As Massachusetts leaders develop solutions to stimulate the state's sagging economy, 50-plus workers should be part of the mix. According to a new policy brief by the Boston College Center on Aging & Work and AARP, the future vitality of the commonwealth will likely depend on 50-plus workers, and it's down to state leadership to capitalize on the coming age wave.
An Increasingly Aging Society
Like much of the world, the United States is an increasingly aging society.
Some facts to consider about the next few years:
- In Massachusetts, nearly 40 percent of the commonwealth's population will be 50 years or older by 2010.
- Shortly thereafter, almost one in five workers will be at least 55.
- The 50 percent increase in mature workers will coincide with the decrease in younger workers due to lower birthrates.
"State leaders must play an active role in developing policy and initiatives to capture the value of 50-plus workers," says Marcie Pitt-Catsouphes, co-director of the Center on Aging & Work at Boston College. "Most of the attention paid to the aging of the workforce has focused on national trends. However, the thought leadership for economic and workforce development occurs at the state level."
Getting States Ready for an Aging Workforce
The policy brief, 21st Century Age Demographics: Opportunities for Visionary State Leadership, provides information to help state leaders nationwide examine the connection between aging and work, and how changes in the labor force participation of older adults will affect their states. The brief also outlines options for leaders to enhance their state's readiness for the aging of the workforce.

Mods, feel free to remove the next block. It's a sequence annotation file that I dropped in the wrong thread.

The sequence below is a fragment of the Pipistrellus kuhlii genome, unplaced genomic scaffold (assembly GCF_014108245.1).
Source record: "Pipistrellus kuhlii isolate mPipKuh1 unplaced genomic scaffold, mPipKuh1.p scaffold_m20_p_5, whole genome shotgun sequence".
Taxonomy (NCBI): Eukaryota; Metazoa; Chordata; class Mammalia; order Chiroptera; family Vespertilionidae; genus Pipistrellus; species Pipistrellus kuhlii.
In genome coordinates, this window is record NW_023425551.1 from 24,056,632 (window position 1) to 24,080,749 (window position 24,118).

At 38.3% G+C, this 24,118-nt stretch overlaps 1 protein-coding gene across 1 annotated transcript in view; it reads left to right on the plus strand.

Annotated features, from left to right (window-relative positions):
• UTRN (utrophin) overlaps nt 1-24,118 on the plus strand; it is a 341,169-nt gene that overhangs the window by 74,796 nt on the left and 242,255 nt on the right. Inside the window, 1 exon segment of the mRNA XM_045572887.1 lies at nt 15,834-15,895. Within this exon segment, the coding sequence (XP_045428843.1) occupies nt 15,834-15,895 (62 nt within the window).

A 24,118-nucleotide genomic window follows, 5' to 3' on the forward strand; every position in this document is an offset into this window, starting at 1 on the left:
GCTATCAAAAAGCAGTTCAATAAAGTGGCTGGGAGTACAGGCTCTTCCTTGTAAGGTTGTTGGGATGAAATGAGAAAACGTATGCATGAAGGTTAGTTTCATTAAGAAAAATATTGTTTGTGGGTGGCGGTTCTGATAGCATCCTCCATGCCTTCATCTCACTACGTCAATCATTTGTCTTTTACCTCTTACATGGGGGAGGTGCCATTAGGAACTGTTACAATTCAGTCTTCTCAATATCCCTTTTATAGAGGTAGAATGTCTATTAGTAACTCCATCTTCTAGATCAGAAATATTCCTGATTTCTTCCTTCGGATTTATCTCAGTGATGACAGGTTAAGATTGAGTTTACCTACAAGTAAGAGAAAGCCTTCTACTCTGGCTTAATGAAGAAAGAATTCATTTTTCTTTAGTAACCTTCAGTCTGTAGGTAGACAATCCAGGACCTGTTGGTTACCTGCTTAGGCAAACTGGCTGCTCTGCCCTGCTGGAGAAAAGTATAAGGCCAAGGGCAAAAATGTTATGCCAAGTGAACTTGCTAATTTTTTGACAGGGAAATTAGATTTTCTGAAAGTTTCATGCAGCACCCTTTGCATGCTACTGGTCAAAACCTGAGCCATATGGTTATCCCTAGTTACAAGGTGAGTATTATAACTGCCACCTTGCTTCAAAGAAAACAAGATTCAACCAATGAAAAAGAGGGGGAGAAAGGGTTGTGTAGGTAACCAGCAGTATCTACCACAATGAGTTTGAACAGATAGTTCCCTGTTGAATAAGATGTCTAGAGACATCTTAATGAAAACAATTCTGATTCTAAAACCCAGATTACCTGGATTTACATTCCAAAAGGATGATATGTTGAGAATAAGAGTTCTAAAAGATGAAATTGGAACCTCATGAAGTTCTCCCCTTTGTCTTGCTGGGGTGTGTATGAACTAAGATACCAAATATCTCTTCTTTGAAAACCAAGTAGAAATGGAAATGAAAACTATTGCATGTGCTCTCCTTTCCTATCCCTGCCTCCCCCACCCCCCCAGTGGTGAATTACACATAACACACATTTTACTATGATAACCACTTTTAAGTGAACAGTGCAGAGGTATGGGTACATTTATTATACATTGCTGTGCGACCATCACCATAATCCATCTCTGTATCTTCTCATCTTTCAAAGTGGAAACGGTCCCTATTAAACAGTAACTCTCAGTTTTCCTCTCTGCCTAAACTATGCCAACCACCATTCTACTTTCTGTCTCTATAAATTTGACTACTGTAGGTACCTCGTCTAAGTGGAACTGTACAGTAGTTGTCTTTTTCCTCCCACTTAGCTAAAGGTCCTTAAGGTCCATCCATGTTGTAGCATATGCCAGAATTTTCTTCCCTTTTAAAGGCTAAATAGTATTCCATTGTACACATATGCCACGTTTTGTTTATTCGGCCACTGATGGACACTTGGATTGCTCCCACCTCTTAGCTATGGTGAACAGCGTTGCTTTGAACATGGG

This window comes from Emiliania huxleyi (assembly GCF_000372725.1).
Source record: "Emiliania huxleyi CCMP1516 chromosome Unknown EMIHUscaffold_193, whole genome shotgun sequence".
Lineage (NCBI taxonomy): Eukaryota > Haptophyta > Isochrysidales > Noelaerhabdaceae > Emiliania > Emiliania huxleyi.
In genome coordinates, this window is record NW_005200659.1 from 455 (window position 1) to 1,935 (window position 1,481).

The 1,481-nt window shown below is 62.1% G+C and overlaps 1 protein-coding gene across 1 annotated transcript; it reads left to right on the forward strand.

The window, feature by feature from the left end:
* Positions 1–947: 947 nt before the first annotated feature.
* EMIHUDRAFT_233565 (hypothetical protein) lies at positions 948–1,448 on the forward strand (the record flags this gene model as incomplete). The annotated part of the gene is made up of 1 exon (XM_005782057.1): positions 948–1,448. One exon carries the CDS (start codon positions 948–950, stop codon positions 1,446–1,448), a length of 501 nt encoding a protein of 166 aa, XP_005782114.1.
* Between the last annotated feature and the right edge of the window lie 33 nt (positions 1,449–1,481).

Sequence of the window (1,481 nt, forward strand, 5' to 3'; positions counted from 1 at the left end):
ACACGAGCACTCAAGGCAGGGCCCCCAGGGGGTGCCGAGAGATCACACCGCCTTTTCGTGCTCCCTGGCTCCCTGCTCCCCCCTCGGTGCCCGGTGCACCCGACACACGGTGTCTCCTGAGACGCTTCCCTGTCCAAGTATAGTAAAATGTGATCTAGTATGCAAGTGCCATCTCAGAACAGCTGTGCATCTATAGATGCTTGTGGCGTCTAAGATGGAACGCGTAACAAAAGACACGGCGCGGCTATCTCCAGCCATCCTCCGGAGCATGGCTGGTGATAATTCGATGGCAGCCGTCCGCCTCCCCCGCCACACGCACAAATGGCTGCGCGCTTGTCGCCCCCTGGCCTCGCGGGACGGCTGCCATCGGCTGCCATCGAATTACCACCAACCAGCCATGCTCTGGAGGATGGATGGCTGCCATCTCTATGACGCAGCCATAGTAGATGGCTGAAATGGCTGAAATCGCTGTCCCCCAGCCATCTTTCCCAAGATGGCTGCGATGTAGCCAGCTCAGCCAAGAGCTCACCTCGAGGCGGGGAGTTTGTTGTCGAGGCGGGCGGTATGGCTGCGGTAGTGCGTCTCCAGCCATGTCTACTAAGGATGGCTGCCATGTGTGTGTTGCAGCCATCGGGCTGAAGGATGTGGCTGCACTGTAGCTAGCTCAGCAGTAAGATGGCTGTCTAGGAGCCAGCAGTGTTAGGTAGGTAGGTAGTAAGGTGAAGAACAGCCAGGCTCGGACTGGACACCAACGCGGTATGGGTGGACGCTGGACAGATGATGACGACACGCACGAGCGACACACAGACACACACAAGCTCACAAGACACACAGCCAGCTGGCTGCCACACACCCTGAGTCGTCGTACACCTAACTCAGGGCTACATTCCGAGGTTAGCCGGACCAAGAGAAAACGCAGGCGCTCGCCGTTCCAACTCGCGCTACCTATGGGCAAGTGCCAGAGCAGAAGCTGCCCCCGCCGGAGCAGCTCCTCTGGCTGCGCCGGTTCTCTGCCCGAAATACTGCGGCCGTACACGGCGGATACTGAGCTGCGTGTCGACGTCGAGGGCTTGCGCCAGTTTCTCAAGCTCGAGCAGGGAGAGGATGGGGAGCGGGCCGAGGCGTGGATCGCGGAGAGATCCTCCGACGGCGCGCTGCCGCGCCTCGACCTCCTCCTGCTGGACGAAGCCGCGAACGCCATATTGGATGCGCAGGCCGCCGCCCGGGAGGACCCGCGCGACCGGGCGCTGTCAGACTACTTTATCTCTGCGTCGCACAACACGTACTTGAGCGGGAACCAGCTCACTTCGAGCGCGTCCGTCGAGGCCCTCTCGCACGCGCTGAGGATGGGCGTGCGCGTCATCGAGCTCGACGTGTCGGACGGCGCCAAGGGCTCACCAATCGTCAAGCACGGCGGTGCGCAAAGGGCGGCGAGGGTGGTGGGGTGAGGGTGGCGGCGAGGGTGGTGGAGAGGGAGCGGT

At the State House
In Massachusetts, as part of the Workforce Competitiveness Trust Fund, the state Legislature has already included a $1 million earmark for older worker retraining. But, as highlighted in the policy brief, state leaders can do more to advance public sector innovation and increase employment options for 50-plus workers, including:
- Raising awareness,
- Encouraging business leaders to respond,
- Expanding resources,
- Benchmarking progress, and
- Positioning Massachusetts as a model employer.
In the Bay State
As the 12th oldest state in the nation, Massachusetts is at the leading edge of the coming age wave in the U.S. workforce. Employment sectors likely to be hardest hit by the aging workforce are those that encourage long service, have had relatively little hiring in recent years, and experienced major downsizing in the 1980s and 1990s.
Industry examples include sectors critical to the Massachusetts economy:
- Health care
- Defense and aerospace
States Must Lead the Way
"Connect the dots and the conclusion is clear—employers must focus on recruiting, training and retraining the 50-plus worker if they are to meet their workforce needs in the years to come, and the state must lead the way," says Deborah Banda, state director of AARP Massachusetts.
"After all," Banda continues, "the decisions 50-plus workers make about employment versus retirement could have significant financial implications for the state. Those who continue working may require fewer state benefits and resources, particularly if they have access to employer-sponsored programs and services. And, perhaps most importantly," she concludes, "if Massachusetts doesn't keep 50-plus workers on the job, we risk losing them to other states that may be ahead of the curve, not behind the time."
About The State Perspectives Institute at the Boston College Center on Aging & Work
The State Perspectives Institute at the Boston College Center on Aging & Work partners with state leaders across the country to examine the impact of the 21st century age demographics on economic and workforce development and to address 21st century workforce readiness. The Institute gathers and analyzes information about employment at state agencies, as well as workforce demographics in the states' primary industry sectors.